In the above-mentioned processing of the first stage, the display resolution of the input signal is discriminated from the display resolution range from 600×400 pixels to 1,280×1,024 pixels. However, the present invention is not limited to such specific range. For example, the display resolution may be discriminated from the range including a display resolution higher than 1,280×1,024 pixels. Alternatively, the display resolution may be discriminated from the range including still higher display resolutions that may be proposed in the future.

After the horizontal and vertical resolutions (display resolution) of the input signal are discriminated by the processing in the first stage, the processing in the second stage (FIG. 7) is executed.

The processing in the second stage determines a display mode classified based on the horizontal and vertical resolutions, horizontal and vertical sync signal frequencies, and polarity of the vertical sync signal, as shown in the table T shown in FIG. 4, on the basis of the display resolution discriminated by the processing in the first stage.

For example, when the display resolution discriminated by the processing in the first stage is 800×600 pixels, one of display modes 09 to Oc in the table T is determined.

The frequency of the input signal, a comparison value MIN, a display mode counter MIN_NUM, and a counter i are respectively initialized to “IN_HD”, “100”, “0”, and “0” (step S415).

It is checked in turn if the counter i is “0” (step S416), if the counter i is “1” (step S418), and if the counter i is “2” (step S420).

If the counter i is “0”, the horizontal sync signal frequency (=35.16) of display mode 09 is saved in SP_HD (step S417). On the other hand, if the counter i is “1”, the horizontal sync signal frequency (=37.88) of display mode Oa is saved in SP_HD (step S419). Furthermore, if the counter i is “2”, the horizontal sync signal frequency (=48.08) of display mode Ob is saved in SP_HD (step S421).

If the counter i is none of “0” to “2”, the horizontal sync signal frequency (=46.88) of display mode Oc is saved in SP_HD (step S422).

After the horizontal sync signal frequency in the table T is saved in SP_HD in steps S416 to S422, it is checked if the following condition is satisfied: IN_HD>SP_HD i.e., if the horizontal sync signal frequency (IN_HD) of the input signal is higher than that (SP_HD) of the table T (step S423).

If it is determined in step S423 that “IN_HD>SP_HD”, it is then checked if the following condition is satisfied:

IN_HD−SP_HD<MIN

i.e., if the difference (IN_HD−SP_HD) obtained by subtracting the h orizontal sync signal frequency of the table T from that of the input signal is smaller than the comparison value MIN (step S424).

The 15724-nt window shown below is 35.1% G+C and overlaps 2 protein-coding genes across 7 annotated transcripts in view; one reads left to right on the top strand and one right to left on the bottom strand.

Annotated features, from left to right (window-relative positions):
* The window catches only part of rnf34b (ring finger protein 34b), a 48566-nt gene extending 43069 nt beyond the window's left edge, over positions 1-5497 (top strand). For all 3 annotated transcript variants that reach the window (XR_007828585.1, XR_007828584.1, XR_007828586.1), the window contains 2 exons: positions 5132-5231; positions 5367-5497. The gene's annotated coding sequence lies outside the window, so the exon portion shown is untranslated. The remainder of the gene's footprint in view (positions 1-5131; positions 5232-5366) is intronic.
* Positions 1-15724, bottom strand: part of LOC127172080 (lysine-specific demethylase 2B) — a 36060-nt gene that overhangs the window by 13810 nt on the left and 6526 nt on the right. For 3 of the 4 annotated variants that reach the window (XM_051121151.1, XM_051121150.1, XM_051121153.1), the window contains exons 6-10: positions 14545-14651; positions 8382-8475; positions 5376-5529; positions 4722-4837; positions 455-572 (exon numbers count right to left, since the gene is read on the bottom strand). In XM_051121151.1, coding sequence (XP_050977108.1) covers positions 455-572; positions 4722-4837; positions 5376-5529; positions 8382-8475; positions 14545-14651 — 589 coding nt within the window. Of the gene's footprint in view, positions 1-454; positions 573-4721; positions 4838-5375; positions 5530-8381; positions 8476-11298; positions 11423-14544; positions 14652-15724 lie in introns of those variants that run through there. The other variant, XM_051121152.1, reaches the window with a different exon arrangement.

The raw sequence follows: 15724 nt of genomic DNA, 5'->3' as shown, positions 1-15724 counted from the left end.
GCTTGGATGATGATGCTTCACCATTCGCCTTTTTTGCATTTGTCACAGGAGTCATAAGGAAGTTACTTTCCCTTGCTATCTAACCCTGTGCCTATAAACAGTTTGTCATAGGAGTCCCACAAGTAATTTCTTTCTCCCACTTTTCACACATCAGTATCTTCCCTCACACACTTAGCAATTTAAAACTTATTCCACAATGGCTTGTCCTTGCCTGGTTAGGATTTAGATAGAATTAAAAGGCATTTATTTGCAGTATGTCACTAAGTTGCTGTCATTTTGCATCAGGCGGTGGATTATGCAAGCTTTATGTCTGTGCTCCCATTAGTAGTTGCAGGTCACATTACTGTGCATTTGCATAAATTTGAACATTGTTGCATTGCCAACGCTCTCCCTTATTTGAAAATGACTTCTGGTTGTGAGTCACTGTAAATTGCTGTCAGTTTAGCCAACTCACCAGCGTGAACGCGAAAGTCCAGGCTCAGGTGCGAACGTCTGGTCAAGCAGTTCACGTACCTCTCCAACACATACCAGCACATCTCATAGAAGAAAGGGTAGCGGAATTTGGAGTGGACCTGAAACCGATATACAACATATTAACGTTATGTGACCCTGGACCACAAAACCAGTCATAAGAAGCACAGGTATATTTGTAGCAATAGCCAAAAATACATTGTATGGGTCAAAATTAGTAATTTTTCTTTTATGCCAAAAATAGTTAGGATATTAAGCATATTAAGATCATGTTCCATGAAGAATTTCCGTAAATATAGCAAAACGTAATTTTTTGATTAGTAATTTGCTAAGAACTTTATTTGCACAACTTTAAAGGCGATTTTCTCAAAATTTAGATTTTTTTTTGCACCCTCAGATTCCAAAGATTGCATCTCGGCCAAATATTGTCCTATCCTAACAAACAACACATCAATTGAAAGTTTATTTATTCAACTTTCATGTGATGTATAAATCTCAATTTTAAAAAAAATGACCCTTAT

If it is determined in step S424 that “IN_HD−SP_HD<MIN”, the value “IN_HD−SP_HD” is set in the comparison value MIN. Also, the value of the counter i is set in the display mode counter MIN_NUM (step 6426). The flow then advances to step S428.

On the other hand, if it is determined in step S424 that “IN_HD−SP_HD <MIN” does not hold, the flow jumps to step S428.

Also, if it is determined in step S423 that “IN_HD >SP_HD” does not hold, it is checked if the following condition is satisfied:

SP_HD−IN_HD<MIN

i.e., if the difference (SP_HD−IN_HD) obtained by subtracting the horizontal sync signal frequency of the input signal from that of the table T is smaller than the comparison value MIN (step S425).

If it is determined in step S425 that “SP_HD IN_HD−<MIN”, the value “SP_HD−IN_HD” is set in the comparison value MIN. Also, the value of the counter i is set in the display mode counter MIN_NUM (step S426). After that, the flow advances to step S428.

On the other hand, if it is determined in step S425 that “SP_HD−IN_HD<MIN” does not hold, the flow Jumps to step S428.

In step S428, it is checked if the value of the counter i is “3”, i.e., if the processing is complete for all the display modes 09 to Oc of the table T.

If it is determined in step S428 that “i≠3”, the flow returns to step S416 to repeat the processing from step S416 for the next display mode.

If it is determined in step S428 that “i=3”, a sum (MIN_NUM+9) obtained by adding “9” to the value MIN_NUM is determined to be the display mode (step S429), thus ending this processing.

As described above, in the processing in the second stage, the horizontal sync signal frequency of the input signal is compared in turn with those of all the display modes classified in units of resolutions, as shown in the table T in FIG. 4, and a display mode having a horizontal sync signal frequency closest to that of the input signal is determined to be that of the input signal.

In the processing in the second stage, the display mode is determined based on the horizontal sync signal frequency. However, the present invention is not limited to such specific method. For example, the display mode may be determined based on the vertical sync signal frequency.